• $\begingroup$ I've added a diagram of the optical layout of WFPC2, indicating where the correction happens $\endgroup$ – astrosnapper Oct 9 '18 at 16:42
  • $\begingroup$ For some reason I'd missed your last comment and the edit, thanks! $\endgroup$ – uhoh Oct 29 '18 at 16:30
  • $\begingroup$ okay I think that I finally understand this diagram! The f/24 beam at top left is from the telescope's secondary mirror. The "Cassegrain" primary and secondary shown in the diagram are not the telescope, but instead an optical relay camera, which "demagnifies" the the image to better match the CCD's format. Better late then never! I am surprised that the first focus appears to be on the surface of the four-faceted mirror. Usually one tries not to have real images at physical surfaces (unless they are film or sensors) to avoid defects or dust becoming part of the image. $\endgroup$ – uhoh Jan 22 '19 at 23:00

The small mirror inside WFPC2 which provided the correction for that instrument is not visible in that photograph, for the simple reason that the photograph shows COSTAR, a difference device.

For what it's worth, three of the four projecting arms in that picture carry the corrective mirrors that COSTAR used to fix the optical input to the Faint Object Camera, the Goddard High Resolution Spectrograph, and the Faint Object Spectrograph. You can see that the far-left and the second-from-right arms have two mirrors each (the small, dark, circular objects), which means they provide correction for the FOS and the FOC (I think the FOS corrector is the second-from-right arm); both of these instruments have two modes, requiring separate correction mirrors for each mode. One of the other arms has the correction mirror for GHRS. (I'll admit I don't know why there are four arms.)

  • $\begingroup$ Thank you for helping to clear this up! Somewhere out there, there's a thorough paper, or document (or several) that describes all of this in detail. If you happen to think of one, or can recommend where I can start looking (or the best keywords) that would be great, but I think in this case it's not necessary. $\endgroup$ – uhoh Oct 9 '18 at 14:26

The image you have is of COSTAR. The modification to Hubble was to actually remove another instrument and place COSTAR inside. Once inside, it deployed and the other instruments were corrected. So the entire thing in the image is the modification.

Over time, new instruments were built and installed in Hubble. Those instruments (like WFPC2) were built to have the correction inside the instrument. When all of the original cameras were replaced, COSTAR was no longer needed and was also removed.

  • $\begingroup$ Thanks, the plain language summary is greatly appreciated! It wasn't one special or extra mirror or lens that "fixed" Hubble, it was that new instruments were installed whose entire design was based on the now-known errors in the original telescope. $\endgroup$ – uhoh Jan 22 '19 at 23:50
  • $\begingroup$ That's not correct. COSTAR corrected the image for Faint Object Camera (FOC), Faint Object Spectrograph (FOS) and the Goddard High Resolution Spectrograph (GHRS). by placing new elements in their optical paths. In later missions, most of those instruments would be replaced with new instruments that had corrections built in, making COSTAR redundant over time. $\endgroup$ – Hobbes Jan 23 '19 at 10:27

The HST has space for 4 main instruments. Each of them consists of a box with electronics, with a CCD or other detector on one end, in the focal plane of the telescope. The fifth instrument, WFPC is placed radially in front of the focal plane.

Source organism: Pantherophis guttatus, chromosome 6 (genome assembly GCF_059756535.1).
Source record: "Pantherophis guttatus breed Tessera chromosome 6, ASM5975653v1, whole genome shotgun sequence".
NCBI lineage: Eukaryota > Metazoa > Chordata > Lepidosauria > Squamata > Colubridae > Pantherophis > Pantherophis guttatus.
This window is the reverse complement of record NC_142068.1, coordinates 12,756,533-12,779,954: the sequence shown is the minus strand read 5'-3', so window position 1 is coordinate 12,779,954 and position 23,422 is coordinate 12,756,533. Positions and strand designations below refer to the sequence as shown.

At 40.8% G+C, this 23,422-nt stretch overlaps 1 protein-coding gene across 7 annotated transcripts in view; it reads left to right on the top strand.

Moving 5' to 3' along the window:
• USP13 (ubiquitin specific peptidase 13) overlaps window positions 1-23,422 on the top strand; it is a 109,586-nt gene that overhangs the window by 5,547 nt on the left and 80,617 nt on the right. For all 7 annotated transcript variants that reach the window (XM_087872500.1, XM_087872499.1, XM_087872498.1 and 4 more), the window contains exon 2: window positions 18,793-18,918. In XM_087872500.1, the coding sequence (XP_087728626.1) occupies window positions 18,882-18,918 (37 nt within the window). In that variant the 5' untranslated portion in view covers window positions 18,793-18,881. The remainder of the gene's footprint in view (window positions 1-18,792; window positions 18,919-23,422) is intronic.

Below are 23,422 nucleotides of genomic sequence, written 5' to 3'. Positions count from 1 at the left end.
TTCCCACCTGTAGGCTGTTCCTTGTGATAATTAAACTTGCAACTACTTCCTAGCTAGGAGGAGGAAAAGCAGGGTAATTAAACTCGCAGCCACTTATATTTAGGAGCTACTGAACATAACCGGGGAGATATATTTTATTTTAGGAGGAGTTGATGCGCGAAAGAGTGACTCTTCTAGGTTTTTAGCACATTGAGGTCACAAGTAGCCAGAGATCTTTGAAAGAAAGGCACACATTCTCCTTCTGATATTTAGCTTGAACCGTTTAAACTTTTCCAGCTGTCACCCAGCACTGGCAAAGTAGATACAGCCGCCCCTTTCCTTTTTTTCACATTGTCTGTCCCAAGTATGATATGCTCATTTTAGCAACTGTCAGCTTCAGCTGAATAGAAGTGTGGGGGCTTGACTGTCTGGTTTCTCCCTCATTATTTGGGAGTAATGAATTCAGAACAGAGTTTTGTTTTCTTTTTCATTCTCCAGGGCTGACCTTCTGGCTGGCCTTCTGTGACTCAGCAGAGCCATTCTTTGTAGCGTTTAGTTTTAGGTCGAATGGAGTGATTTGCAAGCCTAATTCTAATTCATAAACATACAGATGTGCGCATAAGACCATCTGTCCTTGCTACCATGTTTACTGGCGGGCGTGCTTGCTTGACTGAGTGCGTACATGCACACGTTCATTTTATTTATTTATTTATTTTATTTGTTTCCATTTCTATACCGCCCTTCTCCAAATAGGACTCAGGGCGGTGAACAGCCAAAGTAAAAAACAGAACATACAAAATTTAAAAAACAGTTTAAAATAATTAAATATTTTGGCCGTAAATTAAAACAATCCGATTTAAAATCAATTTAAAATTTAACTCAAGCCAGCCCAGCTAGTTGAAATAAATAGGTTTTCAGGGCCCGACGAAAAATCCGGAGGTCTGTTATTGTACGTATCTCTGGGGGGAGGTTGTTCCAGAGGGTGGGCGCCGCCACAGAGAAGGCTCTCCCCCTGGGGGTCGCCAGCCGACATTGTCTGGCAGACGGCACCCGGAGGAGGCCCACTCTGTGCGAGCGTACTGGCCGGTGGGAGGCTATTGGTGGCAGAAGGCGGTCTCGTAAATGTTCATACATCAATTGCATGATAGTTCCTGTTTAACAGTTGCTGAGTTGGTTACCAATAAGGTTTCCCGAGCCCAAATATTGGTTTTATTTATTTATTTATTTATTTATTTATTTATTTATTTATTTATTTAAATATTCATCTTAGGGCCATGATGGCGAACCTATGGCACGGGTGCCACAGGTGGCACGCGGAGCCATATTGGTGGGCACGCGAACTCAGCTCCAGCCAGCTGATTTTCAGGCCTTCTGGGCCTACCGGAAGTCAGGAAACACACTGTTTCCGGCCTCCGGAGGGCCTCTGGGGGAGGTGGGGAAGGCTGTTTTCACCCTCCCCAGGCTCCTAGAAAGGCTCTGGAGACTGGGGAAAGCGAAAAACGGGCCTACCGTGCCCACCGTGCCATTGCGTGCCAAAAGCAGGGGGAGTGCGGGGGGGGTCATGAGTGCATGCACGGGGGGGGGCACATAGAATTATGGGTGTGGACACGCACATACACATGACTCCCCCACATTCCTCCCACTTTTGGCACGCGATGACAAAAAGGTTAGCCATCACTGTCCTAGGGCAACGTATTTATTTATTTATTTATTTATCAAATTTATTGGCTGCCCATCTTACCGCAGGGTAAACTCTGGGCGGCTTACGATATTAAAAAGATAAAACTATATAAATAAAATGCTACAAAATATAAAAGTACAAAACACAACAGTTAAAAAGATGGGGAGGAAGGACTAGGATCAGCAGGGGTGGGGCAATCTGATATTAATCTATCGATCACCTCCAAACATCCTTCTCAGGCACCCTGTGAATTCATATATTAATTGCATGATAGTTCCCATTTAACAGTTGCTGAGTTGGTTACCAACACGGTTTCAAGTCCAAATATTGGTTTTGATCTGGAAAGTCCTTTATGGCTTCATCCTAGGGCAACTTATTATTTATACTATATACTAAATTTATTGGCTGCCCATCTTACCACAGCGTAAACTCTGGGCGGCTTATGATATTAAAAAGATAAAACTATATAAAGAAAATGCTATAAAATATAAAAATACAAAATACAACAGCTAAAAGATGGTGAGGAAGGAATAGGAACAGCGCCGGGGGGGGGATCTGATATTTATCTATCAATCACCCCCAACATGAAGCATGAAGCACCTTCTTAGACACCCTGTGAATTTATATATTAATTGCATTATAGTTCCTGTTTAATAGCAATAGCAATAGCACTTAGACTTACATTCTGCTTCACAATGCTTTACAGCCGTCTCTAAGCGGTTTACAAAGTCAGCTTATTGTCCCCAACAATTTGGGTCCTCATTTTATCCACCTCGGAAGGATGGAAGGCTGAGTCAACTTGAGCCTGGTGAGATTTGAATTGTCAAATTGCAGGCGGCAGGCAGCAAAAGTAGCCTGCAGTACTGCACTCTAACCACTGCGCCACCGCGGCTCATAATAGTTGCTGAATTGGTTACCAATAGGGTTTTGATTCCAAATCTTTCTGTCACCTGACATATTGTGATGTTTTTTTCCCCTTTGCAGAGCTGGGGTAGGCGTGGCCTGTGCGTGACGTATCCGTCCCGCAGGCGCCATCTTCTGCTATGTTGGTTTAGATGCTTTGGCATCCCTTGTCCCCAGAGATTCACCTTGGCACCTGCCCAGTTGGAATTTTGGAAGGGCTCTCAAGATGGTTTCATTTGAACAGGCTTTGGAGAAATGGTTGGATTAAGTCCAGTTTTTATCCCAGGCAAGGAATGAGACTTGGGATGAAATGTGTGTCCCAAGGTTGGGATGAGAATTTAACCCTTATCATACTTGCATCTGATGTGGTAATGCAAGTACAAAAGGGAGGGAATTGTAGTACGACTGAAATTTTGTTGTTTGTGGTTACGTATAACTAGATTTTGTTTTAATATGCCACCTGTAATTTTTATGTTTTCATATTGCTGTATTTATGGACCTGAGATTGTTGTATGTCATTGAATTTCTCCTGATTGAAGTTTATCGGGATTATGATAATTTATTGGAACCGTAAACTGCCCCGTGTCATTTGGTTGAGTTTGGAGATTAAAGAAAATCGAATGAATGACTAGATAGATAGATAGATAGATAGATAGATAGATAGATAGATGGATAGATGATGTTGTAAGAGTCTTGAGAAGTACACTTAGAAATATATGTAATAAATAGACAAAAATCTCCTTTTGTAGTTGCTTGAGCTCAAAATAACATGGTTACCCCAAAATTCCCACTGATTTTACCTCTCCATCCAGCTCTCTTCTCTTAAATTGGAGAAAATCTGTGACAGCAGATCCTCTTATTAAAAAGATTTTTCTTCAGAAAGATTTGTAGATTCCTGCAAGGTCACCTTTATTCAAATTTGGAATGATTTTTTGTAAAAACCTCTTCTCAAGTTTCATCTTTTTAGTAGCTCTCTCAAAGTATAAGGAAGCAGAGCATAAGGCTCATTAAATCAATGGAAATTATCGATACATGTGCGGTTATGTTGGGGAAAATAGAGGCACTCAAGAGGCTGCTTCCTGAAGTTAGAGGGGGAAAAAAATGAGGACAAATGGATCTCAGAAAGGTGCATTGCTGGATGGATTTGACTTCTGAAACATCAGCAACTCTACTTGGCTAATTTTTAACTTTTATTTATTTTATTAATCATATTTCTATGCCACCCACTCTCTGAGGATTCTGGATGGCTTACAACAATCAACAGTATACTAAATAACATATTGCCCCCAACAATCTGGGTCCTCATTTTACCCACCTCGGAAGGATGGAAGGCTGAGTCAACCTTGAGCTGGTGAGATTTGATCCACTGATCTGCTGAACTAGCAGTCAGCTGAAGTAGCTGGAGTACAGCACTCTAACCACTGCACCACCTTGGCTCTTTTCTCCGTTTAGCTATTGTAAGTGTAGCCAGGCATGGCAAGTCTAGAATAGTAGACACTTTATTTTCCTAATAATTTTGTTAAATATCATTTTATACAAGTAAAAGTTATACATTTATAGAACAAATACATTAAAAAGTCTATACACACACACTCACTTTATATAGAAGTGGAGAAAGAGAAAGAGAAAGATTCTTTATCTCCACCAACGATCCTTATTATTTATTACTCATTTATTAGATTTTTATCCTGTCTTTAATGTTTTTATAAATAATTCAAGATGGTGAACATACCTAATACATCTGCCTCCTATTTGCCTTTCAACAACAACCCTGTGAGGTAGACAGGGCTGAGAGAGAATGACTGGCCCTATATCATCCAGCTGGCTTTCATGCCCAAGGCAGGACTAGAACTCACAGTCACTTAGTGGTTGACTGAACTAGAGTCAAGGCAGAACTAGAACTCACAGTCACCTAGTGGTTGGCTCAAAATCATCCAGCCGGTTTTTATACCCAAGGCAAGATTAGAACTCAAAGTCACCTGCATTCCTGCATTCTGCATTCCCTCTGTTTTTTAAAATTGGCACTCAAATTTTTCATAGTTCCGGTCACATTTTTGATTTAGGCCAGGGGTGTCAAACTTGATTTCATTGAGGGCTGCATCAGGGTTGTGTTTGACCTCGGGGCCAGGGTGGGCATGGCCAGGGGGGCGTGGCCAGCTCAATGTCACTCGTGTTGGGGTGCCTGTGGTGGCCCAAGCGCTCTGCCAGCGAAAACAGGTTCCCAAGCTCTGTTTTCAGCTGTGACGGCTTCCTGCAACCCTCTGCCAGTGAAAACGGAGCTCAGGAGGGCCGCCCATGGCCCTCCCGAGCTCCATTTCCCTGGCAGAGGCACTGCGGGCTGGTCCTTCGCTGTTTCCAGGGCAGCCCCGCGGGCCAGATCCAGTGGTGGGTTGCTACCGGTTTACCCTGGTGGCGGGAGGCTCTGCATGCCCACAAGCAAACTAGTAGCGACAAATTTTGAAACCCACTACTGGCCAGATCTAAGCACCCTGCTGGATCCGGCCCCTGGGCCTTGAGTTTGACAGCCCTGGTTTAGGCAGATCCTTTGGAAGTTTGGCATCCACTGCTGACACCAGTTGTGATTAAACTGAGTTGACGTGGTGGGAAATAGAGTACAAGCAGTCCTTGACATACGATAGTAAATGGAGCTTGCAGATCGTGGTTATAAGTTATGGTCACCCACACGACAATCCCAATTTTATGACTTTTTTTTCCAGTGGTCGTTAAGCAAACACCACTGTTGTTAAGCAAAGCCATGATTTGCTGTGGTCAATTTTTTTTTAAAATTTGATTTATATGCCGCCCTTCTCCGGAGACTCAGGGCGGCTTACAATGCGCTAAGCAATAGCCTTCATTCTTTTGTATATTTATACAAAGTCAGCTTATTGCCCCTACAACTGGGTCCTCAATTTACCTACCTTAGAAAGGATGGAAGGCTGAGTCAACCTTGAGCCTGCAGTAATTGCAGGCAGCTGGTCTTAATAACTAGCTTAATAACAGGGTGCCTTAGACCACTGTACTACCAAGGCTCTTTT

enter image description here

This image is from later in Hubble's career. FOS, FOC and GHRS (see below) have been replaced by STIS, NICMOS and ACS. The principle remains the same.

During Servicing Mission 1, 2 major changes were made:

  1. the WFPC was replaced with WFPC2. WFPC had correctional optics built in, as described in astrosnapper's answer.
  2. the High Speed Photometer (HSP) was removed and COSTAR installed in its place. COSTAR did not have a CCD. In its place was a structure containing a series of mirrors, this structure protruded into the optics space in front of the focal plane.

    This diagram shows the COSTAR mirrors in place:

enter image description here

After installation, small arms with one mirror each unfolded from the structure and into the optics paths for the Faint Object Camera (FOC), the Faint Object Spectrograph (FOS) and the Goddard High Resolution Spectrograph (GHRS). There were two mirrors per instrument. These mirrors corrected the image.

Here's the optical path for the FOC:

enter image description here

In COSTAR each corrector consists of a spherical field mirror Ml and an aspherical reimaging mirror M2 (Fig. 1). The function of Ml is to image the telescope primary mirror at M2. A spherical mirror suffices.

M2 is a fourth-order anamorphic asphere. The fourth-order term compensates for the spherical aberration and must be slightly anamorphic because the corrector mirrors do not form a centered system. Control of astigmatism requires M2 to be anamorphic of the second order also.

In total five sets of correctors are required. They serve the two cameras in the FOC (f/48 and f/96 cameras), the short-wavelength spectrograph in the FOS (FOS blue), the long-wavelength spectrograph in the FOS (FOS red), and the GHRS.

In later service missions, the main instruments were replaced with instruments that had corrective optics built in, the last instrument that needed COSTAR was removed during Servicing Mission 3B. So on the last servicing mission (4), COSTAR could be replaced with the Cosmic Origins Spectrograph (COS). COSTAR was taken back to Earth and can now be seen in the Smithsonian, which is where the photo in the question was taken.

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    $\begingroup$ thank you, this is making things clearer still! Now this crazy looking thing is finally starting to make sense to me. $\endgroup$ – uhoh Jan 23 '19 at 11:41